- Posted by Johanna on November 10, 2006 at 11:45 am
- Category: Meta
A comment in response to my review of Mail Order Ninja brought up an interesting point I wanted to draw more attention to.
MON Book 1 is only the beginning of a series, as I noted in the review. However, I reviewed it as a single element, because that was the package I was given.
A reader responded “you seem to have an inability to recognize the inertia of character arcs”, telling me I should have more faith in the creators to demonstrate the character’s growth and change in future volumes. Which, yes, I agree is what’s likely to happen. However, I don’t think this is my problem, but the publisher’s.
If this had been a more typically sized Tokyopop book, then I’m sure that Timmy would have learned his lesson in the second half, and I suspect that that’s what happens in book two. Let’s leave aside the six-month gap between the story setup and its conclusion, in that case, as well as the other problems I had with the book. if I’m still not excited to read the next volume, then I say that’s the fault of the creators who haven’t created that anticipation in me. The decision to break the story where it did and package it this way was damaging to its presentation. I can’t evaluate a book based on what might happen next month or in the future; if I did, I’d rightly be criticized for trying to write the book myself.
The reader has every right to judge whatever they were sold. The story doesn’t end at the conclusion of book one, but the reader needs to achieve some satisfaction with what they’ve read. If they didn’t like it, or they didn’t like it enough, then the publisher (or supporter) can’t assume that they’ll come back to see the eventual redemption. After all, it’s not cheap to keep following a $3 superhero comic or a $6 or $10 manga series. Publishers and creators cannot and should not take their audience for granted. There’s too much else out there that the reader might like better. You’ve got to make EACH chunk satisfying in a world of so much competition.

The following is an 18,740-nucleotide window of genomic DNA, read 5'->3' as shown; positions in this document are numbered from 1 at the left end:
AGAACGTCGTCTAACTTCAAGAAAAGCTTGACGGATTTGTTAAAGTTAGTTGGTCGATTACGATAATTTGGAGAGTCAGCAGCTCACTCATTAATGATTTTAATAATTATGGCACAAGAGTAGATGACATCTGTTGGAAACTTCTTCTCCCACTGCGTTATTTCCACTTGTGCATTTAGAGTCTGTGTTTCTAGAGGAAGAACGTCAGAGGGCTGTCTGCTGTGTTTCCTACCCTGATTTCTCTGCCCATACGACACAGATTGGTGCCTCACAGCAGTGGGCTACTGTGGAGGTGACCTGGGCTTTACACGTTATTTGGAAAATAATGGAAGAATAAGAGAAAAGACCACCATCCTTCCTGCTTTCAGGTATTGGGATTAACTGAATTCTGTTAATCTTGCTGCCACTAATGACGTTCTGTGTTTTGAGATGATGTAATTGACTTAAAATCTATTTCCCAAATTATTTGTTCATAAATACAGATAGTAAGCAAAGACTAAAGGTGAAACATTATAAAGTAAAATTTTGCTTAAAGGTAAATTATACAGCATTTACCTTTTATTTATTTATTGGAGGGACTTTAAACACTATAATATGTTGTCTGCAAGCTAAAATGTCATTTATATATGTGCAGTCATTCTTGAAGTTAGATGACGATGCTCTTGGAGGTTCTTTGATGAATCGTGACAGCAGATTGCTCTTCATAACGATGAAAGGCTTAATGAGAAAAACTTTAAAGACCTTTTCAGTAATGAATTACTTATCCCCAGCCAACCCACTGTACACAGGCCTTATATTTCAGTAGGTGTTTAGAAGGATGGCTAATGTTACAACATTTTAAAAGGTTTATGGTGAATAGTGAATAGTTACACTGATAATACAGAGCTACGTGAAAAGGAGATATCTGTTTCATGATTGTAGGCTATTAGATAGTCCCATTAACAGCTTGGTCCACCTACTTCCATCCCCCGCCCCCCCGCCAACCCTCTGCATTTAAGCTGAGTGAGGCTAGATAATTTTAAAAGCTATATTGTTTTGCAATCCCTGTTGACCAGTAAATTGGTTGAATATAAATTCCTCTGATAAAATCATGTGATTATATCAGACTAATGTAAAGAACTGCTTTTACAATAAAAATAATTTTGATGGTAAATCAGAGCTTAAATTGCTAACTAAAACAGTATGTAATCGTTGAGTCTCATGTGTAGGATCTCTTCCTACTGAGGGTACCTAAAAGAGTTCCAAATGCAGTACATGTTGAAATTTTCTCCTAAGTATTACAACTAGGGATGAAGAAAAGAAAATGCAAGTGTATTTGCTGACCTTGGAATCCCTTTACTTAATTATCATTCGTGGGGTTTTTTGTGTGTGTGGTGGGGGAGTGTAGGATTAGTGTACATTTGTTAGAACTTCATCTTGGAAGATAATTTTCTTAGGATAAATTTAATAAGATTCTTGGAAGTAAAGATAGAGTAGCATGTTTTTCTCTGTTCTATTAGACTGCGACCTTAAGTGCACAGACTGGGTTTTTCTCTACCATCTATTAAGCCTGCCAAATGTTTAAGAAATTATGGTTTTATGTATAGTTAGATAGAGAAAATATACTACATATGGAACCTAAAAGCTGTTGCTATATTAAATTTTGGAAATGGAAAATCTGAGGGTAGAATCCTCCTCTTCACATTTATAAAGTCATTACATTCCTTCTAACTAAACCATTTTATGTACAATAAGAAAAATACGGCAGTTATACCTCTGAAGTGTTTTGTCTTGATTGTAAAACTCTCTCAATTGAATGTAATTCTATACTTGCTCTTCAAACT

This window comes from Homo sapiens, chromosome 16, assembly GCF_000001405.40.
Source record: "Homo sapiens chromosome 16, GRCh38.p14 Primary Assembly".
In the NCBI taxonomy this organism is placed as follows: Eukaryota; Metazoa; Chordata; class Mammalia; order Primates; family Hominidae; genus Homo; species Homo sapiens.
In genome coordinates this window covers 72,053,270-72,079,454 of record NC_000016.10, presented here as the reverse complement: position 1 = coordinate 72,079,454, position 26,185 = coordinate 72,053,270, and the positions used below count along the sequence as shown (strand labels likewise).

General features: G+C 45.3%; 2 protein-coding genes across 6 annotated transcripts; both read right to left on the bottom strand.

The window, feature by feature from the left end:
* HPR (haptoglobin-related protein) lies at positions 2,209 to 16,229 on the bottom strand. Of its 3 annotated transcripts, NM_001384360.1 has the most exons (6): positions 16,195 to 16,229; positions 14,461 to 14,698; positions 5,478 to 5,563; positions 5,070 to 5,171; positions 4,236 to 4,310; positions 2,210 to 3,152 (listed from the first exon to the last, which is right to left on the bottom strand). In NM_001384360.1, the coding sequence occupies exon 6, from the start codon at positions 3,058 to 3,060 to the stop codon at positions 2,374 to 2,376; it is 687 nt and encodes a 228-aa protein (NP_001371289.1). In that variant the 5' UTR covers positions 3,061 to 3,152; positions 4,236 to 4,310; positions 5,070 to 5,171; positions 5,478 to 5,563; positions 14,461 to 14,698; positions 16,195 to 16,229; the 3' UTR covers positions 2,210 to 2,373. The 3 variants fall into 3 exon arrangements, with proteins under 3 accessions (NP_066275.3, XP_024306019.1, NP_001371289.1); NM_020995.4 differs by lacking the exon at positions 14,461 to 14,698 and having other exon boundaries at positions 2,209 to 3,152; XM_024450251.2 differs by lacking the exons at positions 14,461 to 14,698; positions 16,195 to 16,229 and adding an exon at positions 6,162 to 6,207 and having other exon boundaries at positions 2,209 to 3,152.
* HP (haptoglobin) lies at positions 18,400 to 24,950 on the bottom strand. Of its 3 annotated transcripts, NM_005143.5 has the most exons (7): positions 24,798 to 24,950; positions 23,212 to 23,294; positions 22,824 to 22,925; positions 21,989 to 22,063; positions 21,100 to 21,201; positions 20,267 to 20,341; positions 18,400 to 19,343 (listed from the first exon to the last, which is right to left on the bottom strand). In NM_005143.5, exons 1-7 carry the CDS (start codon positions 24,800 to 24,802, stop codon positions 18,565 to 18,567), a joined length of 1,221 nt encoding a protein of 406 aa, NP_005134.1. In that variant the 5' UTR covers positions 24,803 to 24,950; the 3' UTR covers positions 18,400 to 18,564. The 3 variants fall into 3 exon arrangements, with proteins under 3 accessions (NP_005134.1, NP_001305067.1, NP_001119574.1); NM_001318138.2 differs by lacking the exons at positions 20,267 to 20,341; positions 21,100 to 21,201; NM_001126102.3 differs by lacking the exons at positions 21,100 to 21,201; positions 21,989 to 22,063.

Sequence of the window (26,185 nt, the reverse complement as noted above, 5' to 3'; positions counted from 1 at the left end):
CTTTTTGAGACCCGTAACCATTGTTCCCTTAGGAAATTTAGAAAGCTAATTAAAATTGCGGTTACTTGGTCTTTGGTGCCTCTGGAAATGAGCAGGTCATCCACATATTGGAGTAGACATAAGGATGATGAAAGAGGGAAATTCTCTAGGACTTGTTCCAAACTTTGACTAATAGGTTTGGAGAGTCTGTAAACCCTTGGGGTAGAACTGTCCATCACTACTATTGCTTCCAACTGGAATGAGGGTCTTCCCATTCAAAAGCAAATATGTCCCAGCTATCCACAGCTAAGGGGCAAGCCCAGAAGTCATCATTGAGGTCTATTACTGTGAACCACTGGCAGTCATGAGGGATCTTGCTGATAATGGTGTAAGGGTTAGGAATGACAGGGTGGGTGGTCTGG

This is also, by the way, why I tend to stay away from serialized issues these days. There are so many complete packages out there that are so much more satisfying.
On a personal note, I would love to still have the enthusiasm to believe the best of every comic and creator, to think that whatever concerned or dismayed me would be improved or eliminated in the next book, whenever it came out. But reading serialized comics for more than a few months will quickly disabuse one of that notion. I don’t regret the experience I’ve had reading decades worth of both good and bad comics, because I think that’s taught me a lot about the craft and medium. I would hope, though, that readers wouldn’t blame me for being realistic about the likelihood of stories turning around in the current commercial environment, where there are so many factors working against quality and improvement.